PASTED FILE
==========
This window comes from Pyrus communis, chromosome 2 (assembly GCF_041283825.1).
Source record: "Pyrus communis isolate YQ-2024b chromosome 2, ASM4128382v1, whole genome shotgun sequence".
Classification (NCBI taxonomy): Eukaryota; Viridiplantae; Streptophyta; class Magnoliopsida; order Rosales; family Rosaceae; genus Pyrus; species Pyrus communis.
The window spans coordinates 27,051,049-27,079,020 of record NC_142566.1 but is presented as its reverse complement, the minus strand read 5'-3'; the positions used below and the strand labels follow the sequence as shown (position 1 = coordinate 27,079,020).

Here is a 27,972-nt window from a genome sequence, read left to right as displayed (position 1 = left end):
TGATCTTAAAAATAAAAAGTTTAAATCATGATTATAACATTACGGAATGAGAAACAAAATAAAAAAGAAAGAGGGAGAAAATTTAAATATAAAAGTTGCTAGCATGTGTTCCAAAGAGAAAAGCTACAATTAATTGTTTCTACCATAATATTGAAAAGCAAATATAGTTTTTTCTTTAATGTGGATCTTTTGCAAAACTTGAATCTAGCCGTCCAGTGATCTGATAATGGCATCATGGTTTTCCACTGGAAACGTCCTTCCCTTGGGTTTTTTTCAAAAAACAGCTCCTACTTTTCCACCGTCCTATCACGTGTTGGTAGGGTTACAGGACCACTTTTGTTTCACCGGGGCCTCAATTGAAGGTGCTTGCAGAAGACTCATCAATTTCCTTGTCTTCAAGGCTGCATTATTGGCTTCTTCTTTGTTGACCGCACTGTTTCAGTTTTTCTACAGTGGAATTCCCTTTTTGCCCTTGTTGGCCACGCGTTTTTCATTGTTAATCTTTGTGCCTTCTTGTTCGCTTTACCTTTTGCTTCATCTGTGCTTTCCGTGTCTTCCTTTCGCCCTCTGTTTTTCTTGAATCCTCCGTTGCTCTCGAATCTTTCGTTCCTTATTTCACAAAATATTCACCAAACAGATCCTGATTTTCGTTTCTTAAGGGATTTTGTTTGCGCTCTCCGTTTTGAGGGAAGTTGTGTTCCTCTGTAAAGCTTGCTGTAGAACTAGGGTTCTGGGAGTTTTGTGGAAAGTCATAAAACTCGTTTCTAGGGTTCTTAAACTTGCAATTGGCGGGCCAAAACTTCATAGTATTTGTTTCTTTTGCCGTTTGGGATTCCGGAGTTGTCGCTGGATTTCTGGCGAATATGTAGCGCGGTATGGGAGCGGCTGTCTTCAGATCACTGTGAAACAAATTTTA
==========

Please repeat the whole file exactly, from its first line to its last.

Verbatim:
This window comes from Pyrus communis, chromosome 2 (assembly GCF_041283825.1).
Source record: "Pyrus communis isolate YQ-2024b chromosome 2, ASM4128382v1, whole genome shotgun sequence".
Classification (NCBI taxonomy): Eukaryota; Viridiplantae; Streptophyta; class Magnoliopsida; order Rosales; family Rosaceae; genus Pyrus; species Pyrus communis.
The window spans coordinates 27,051,049-27,079,020 of record NC_142566.1 but is presented as its reverse complement, the minus strand read 5'-3'; the positions used below and the strand labels follow the sequence as shown (position 1 = coordinate 27,079,020).

Here is a 27,972-nt window from a genome sequence, read left to right as displayed (position 1 = left end):
TGATCTTAAAAATAAAAAGTTTAAATCATGATTATAACATTACGGAATGAGAAACAAAATAAAAAAGAAAGAGGGAGAAAATTTAAATATAAAAGTTGCTAGCATGTGTTCCAAAGAGAAAAGCTACAATTAATTGTTTCTACCATAATATTGAAAAGCAAATATAGTTTTTTCTTTAATGTGGATCTTTTGCAAAACTTGAATCTAGCCGTCCAGTGATCTGATAATGGCATCATGGTTTTCCACTGGAAACGTCCTTCCCTTGGGTTTTTTTCAAAAAACAGCTCCTACTTTTCCACCGTCCTATCACGTGTTGGTAGGGTTACAGGACCACTTTTGTTTCACCGGGGCCTCAATTGAAGGTGCTTGCAGAAGACTCATCAATTTCCTTGTCTTCAAGGCTGCATTATTGGCTTCTTCTTTGTTGACCGCACTGTTTCAGTTTTTCTACAGTGGAATTCCCTTTTTGCCCTTGTTGGCCACGCGTTTTTCATTGTTAATCTTTGTGCCTTCTTGTTCGCTTTACCTTTTGCTTCATCTGTGCTTTCCGTGTCTTCCTTTCGCCCTCTGTTTTTCTTGAATCCTCCGTTGCTCTCGAATCTTTCGTTCCTTATTTCACAAAATATTCACCAAACAGATCCTGATTTTCGTTTCTTAAGGGATTTTGTTTGCGCTCTCCGTTTTGAGGGAAGTTGTGTTCCTCTGTAAAGCTTGCTGTAGAACTAGGGTTCTGGGAGTTTTGTGGAAAGTCATAAAACTCGTTTCTAGGGTTCTTAAACTTGCAATTGGCGGGCCAAAACTTCATAGTATTTGTTTCTTTTGCCGTTTGGGATTCCGGAGTTGTCGCTGGATTTCTGGCGAATATGTAGCGCGGTATGGGAGCGGCTGTCTTCAGATCACTGTGAAACAAATTTTA